Wednesday, March 14, 2007

Update on NTWK: Conversation with management

Netsol's CEO and CFO were in Las Vegas today to discuss their company with investors. I set up time to address some of my concerns and get more clarification around elements of my thesis. Overall, the call was mixed. Some concerns were alleviated, but I was disappointed to hear management, in my opinion, avoid several questions and revert to stock stump speeches. There is nothing that peeves me more than management who says the same canned statements every single time they talk about their business, even when asked direct, specific questions. Overall, though i was disappointed with aspects of the call. I am still optimistic on the stock--I believe this can rise based on the story alone (apparently, people in vegas thought so as well--the stock was up 5% in this afternoon). What follows is based on my notes, and includes my own subjective take on management's comments.

Netsol-TiG JV
Management confirmed that they believe 100% growth next year is feasible, and that eventually a majority of TiG's $50 million dollar business should transfer to the JV. At trailing revenue estimated by the CEO at $3 million, that would give us $6 million a year from now, 3 million in profits to the JV, and $1.5 mil to Netsol. Slap a 20 P/E on that and you get everything else for free. Division has growth to 100 employees, and they expect 200 by year end. TiG saves 70% on its labor cost by outsourcing to Pakistan, and appears satisfied with the arrangement thus far. Management hopes to replicate deals like this going forward

Punjab land contract:
I had trouble getting a clear picture from the CEO on his expectations here, but was optimistic on the deal. The world bank has granted $300M to Pakistan to get this done. The money, from what I can tell, is allocated and likely a lock. The main issue is how much, and how long, it will take to distribute that money, and what share Netsol will receive. I am afraid that there is a big gap between what management is expecting from this contract, and what investors have been led to believe. According to IR, and by simple math, a $300M contract over 5 years, split evenly between 2 companies would generate $150M in total revenue, or $25M in revenue in year. Apparently, this is not a given. It is unclear whether the $300M is all to be allocated for the specific contract that Netsol is bidding on, and what the timing of those payments would be. Initially, management said something along the lines of "we don't know how much it will be, whether its $10, $20, $30, or $40 million", which scared me some, as those numbers are well below my estimates and what I had been told by IR. I plan to adjust the my PV estimate for this contract, as it appears as though there are a wide range of possibilities here.

Onto the fun stuff. This conversation was, in a word, sensitive. I asked management why they felt the need to give themselves about options equal to about 50% of the outstanding shares. On the plus side, management pointed to the fact that they have never sold a share, not even when the company was worth $1bil in the tech boom, so the risk of management exercising and selling is somewhat limited (in other words, they actually appear to want to hold onto the shares long-term). Management also apparently used to own 70% of the company, so I view this large options grants potentially as a way they think they can recoup the larger holding they believe they deserve. Understandable, but it still creates and overhang and dilutes shareholder value.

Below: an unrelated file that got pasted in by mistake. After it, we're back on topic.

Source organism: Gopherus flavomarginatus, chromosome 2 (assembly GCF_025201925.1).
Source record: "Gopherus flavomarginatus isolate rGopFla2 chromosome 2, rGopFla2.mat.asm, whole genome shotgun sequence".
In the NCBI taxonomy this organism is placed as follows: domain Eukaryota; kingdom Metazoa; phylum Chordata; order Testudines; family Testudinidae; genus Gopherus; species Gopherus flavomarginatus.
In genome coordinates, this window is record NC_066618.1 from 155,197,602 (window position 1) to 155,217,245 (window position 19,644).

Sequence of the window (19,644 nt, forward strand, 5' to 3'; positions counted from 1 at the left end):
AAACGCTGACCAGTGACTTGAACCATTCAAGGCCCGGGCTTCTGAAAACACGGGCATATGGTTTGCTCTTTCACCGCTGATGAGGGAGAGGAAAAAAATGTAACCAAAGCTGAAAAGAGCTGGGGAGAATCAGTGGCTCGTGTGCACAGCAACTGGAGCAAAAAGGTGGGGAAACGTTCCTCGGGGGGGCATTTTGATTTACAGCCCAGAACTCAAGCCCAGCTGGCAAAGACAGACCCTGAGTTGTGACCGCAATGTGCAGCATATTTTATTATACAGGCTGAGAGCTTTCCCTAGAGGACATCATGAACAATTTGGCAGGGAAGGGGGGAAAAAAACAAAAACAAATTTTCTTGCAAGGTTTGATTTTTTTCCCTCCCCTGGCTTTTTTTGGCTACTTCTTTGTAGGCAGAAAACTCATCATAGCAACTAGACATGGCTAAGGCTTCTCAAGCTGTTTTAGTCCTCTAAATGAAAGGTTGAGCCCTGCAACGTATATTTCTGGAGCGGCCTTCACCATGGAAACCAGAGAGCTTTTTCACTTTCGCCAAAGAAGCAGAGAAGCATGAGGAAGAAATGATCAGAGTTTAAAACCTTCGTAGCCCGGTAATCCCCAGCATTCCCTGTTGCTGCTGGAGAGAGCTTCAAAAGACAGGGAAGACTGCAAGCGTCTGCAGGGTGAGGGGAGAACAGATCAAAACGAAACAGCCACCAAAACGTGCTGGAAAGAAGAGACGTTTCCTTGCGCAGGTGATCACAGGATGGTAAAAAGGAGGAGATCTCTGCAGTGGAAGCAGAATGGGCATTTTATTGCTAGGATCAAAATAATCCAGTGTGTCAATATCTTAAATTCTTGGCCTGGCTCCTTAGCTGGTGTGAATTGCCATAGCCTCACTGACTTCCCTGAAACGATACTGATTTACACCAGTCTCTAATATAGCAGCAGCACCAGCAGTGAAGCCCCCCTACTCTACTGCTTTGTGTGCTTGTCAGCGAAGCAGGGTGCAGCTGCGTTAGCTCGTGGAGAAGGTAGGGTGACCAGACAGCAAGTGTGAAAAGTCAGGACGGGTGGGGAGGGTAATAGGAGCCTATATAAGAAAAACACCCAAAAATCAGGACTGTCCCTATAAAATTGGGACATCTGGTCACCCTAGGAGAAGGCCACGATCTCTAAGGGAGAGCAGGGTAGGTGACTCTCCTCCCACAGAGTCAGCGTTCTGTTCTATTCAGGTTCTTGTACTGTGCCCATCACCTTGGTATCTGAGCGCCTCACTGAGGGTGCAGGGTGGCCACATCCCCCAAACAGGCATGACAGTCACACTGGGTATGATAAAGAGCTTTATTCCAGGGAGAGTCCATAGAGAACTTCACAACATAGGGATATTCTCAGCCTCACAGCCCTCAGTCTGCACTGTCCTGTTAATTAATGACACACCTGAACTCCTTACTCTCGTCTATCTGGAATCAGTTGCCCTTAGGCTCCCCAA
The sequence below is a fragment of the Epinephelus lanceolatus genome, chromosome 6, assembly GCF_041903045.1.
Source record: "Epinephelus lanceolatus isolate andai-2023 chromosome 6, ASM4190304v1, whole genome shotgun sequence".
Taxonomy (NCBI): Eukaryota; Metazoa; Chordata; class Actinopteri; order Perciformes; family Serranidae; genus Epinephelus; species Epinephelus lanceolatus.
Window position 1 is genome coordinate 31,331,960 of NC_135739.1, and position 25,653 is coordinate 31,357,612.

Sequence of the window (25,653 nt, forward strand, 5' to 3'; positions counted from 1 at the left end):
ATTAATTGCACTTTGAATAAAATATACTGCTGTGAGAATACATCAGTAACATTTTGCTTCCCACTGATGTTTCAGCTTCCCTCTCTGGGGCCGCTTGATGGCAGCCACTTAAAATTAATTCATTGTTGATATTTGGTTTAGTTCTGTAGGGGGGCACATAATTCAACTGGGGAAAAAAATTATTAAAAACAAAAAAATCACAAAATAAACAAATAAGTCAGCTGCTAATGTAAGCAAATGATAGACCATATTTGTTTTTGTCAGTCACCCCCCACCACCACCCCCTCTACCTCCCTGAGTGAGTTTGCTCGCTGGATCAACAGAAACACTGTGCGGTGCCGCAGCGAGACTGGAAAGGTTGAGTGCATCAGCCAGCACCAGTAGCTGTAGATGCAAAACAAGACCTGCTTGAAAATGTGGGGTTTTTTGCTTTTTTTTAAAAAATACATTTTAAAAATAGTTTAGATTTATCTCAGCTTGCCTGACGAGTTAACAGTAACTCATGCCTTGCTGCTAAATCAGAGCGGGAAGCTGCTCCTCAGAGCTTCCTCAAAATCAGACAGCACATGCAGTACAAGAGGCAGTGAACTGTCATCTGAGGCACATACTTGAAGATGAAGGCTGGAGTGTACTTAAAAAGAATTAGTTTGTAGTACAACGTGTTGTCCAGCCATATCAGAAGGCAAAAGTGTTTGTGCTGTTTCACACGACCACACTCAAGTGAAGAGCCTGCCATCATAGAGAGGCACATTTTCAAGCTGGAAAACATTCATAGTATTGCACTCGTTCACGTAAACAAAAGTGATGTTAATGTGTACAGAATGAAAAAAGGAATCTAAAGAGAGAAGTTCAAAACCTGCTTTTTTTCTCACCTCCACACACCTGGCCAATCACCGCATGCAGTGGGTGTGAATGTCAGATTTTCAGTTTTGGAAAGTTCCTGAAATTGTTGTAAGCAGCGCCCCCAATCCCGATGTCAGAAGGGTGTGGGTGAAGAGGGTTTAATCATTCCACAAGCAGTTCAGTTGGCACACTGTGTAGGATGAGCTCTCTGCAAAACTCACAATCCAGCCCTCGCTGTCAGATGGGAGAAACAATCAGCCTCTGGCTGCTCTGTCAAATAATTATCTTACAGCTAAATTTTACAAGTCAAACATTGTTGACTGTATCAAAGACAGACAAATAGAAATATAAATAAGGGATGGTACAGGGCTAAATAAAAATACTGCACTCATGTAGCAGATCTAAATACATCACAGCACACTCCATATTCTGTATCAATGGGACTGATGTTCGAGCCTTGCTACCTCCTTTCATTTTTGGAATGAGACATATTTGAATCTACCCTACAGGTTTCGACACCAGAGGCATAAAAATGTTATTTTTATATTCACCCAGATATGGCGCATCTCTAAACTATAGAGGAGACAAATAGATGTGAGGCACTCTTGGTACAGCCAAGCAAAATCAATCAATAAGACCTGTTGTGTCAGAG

Paying shares in leiu of cash
Maybe I'm over-reacting, but this is just a big red flag in my mind. If you have a CEO insisting that his shares are undervalued, then why is he giving them away in leiu of cash payments? He repeated several times that he did not expect issuance of new shares, though the 10Qs continue to show may small stock payments in leiu of cash. At one rather embarrassing point, the CFO flat out said the company, as recently as 3 months ago, issued a dividend on preferred shares in stock in leiu of cash, and confirmed that this is a choice of the company's. I do believe that the CEO thinks the shares are undervalued, and I think he is giving shares as a way to satisfy the big investors who participated in the latest offering. Again, this is not friendly to minority shareholders.

Though I am still disappointed in management acting against the best interest of regular Joe shareholder, I think there is enough that could go right here for me to build a small position (though not as large as I would have without the management issues). I will be looking for increased traction in the licensing business, as well as continued growth in services revenue, in the months to come.